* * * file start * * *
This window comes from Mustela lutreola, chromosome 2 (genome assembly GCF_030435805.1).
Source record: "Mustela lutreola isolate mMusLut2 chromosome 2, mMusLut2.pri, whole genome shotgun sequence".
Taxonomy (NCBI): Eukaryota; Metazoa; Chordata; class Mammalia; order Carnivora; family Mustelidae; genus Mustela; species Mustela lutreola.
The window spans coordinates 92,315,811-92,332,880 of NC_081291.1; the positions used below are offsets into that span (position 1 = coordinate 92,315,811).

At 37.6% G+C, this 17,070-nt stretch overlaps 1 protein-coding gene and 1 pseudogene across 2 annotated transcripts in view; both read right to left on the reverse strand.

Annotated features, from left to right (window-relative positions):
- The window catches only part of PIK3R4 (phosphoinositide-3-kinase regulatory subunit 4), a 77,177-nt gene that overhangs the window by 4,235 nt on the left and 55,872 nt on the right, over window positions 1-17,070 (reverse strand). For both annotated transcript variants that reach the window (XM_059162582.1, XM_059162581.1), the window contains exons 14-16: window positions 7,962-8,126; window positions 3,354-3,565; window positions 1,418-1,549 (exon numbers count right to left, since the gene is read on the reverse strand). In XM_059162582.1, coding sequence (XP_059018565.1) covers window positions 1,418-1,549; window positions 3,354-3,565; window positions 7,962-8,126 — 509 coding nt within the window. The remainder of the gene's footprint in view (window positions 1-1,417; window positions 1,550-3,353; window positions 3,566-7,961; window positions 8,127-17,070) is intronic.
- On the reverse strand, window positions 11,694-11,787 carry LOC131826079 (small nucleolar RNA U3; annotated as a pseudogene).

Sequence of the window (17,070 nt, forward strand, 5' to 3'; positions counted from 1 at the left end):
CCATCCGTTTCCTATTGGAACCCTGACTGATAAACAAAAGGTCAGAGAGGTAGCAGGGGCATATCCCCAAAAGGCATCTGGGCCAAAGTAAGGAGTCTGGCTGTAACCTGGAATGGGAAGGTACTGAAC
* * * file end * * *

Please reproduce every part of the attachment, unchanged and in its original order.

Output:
This window comes from Mustela lutreola, chromosome 2 (genome assembly GCF_030435805.1).
Source record: "Mustela lutreola isolate mMusLut2 chromosome 2, mMusLut2.pri, whole genome shotgun sequence".
Taxonomy (NCBI): Eukaryota; Metazoa; Chordata; class Mammalia; order Carnivora; family Mustelidae; genus Mustela; species Mustela lutreola.
The window spans coordinates 92,315,811-92,332,880 of NC_081291.1; the positions used below are offsets into that span (position 1 = coordinate 92,315,811).

At 37.6% G+C, this 17,070-nt stretch overlaps 1 protein-coding gene and 1 pseudogene across 2 annotated transcripts in view; both read right to left on the reverse strand.

Annotated features, from left to right (window-relative positions):
- The window catches only part of PIK3R4 (phosphoinositide-3-kinase regulatory subunit 4), a 77,177-nt gene that overhangs the window by 4,235 nt on the left and 55,872 nt on the right, over window positions 1-17,070 (reverse strand). For both annotated transcript variants that reach the window (XM_059162582.1, XM_059162581.1), the window contains exons 14-16: window positions 7,962-8,126; window positions 3,354-3,565; window positions 1,418-1,549 (exon numbers count right to left, since the gene is read on the reverse strand). In XM_059162582.1, coding sequence (XP_059018565.1) covers window positions 1,418-1,549; window positions 3,354-3,565; window positions 7,962-8,126 — 509 coding nt within the window. The remainder of the gene's footprint in view (window positions 1-1,417; window positions 1,550-3,353; window positions 3,566-7,961; window positions 8,127-17,070) is intronic.
- On the reverse strand, window positions 11,694-11,787 carry LOC131826079 (small nucleolar RNA U3; annotated as a pseudogene).

Sequence of the window (17,070 nt, forward strand, 5' to 3'; positions counted from 1 at the left end):
CCATCCGTTTCCTATTGGAACCCTGACTGATAAACAAAAGGTCAGAGAGGTAGCAGGGGCATATCCCCAAAAGGCATCTGGGCCAAAGTAAGGAGTCTGGCTGTAACCTGGAATGGGAAGGTACTGAAC